If you’re a woman of childbearing age, learn why you need to take folic acid supplements – even if you’re not pregnant or trying to conceive.
Many women know that taking folic acid can help prevent birth defects. But did you know that all women of childbearing age should be taking it even if they’re not pregnant or thinking about it?
Awareness of folic acid and its benefits is improving. But less than a third of American women aged 18 to 24 years old who aren’t pregnant take a daily multivitamin containing it.
How does it help?
Folic acid can help prevent serious birth defects of the brain and spine. Each year, about 2,500 babies are born with these problems, called neural tube defects. Many more affected pregnancies end in miscarriage or stillbirth. The most common of these defects is spina bifida, a leading cause of childhood paralysis. Another is anencephaly, a fatal condition in which a baby is born with a severely underdeveloped brain and skull.
Why take folic acid if you’re not pregnant? If you become pregnant, your baby’s brain and spine will have started to form by the time you learn you’re expecting. Because close to half of all pregnancies in this country are unplanned, women of childbearing age are advised to take folic acid.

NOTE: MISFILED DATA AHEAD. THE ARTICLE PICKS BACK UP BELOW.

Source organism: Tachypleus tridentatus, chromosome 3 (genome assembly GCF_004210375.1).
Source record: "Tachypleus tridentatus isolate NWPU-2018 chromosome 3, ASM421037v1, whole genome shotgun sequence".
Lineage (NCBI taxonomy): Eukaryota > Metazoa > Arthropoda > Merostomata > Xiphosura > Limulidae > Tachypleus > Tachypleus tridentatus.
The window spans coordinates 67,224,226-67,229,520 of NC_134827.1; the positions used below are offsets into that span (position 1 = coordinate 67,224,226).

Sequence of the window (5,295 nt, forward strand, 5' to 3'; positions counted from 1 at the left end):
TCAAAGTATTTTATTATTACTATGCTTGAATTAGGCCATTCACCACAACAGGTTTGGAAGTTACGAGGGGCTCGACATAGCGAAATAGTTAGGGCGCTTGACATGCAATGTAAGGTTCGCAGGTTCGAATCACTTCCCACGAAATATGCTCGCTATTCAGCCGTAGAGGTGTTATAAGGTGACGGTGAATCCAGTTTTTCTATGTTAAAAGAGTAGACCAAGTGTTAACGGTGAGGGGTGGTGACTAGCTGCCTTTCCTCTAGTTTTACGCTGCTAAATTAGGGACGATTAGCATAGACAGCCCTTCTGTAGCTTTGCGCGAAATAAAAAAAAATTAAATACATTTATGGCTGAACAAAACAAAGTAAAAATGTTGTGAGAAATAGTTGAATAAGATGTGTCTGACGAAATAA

Folic acid basics
To help prevent birth defects, women should take a multivitamin that contains at least 400-800 micrograms of folic acid each day. You will need a higher dose of this B vitamin if you are pregnant or nursing. Also, women should eat a healthy diet that is rich in folate. Folate is another form of folic acid found in foods such as orange juice, broccoli and beans.
Have you already had a pregnancy affected by a neural tube defect? If so, you should ask their doctor how much folic acid to take if you are planning to conceive again. In most cases, you will be advised to take a larger amount, as much as 4000 mcg. These higher doses can be obtained by prescription.
Making sure you get enough
The best way to get the required amount of folic acid daily is to take a multivitamin. Most over-the-counter prenatal vitamins will contain 400 mcg or more. The body more easily absorbs multivitamins, breakfast cereals and grain products fortified with folic acid than the natural form of the vitamin.
Can you get enough folic acid through your breakfast cereal? It depends which brand you buy. Not all cereals are 100 percent fortified with folic acid, so read the label. And some cereals are sprayed with folic acid, as opposed to having it mixed in during production. That means it can dissolve into the milk it’s served in. So you have to drink all the milk in the bowl to get the full benefit.
Many women find it easier to take a multivitamin so they know they are getting the right amount each day.
Beware of interactions
Some common prescription drugs like vigora can hold back the absorption of folic acid. These include some seizure medications, the antibiotic tetracycline and some drugs used to treat urinary tract infections, gastric reflux and high blood pressure. Do not stop any medicine on your own, though. Ask your doctor if you need to take a higher dose of folic acid.